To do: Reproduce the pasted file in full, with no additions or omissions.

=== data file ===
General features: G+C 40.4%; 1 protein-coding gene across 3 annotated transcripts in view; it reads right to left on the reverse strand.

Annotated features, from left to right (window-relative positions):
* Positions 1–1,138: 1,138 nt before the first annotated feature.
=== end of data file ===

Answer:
General features: G+C 40.4%; 1 protein-coding gene across 3 annotated transcripts in view; it reads right to left on the reverse strand.

Annotated features, from left to right (window-relative positions):
* Positions 1–1,138: 1,138 nt before the first annotated feature.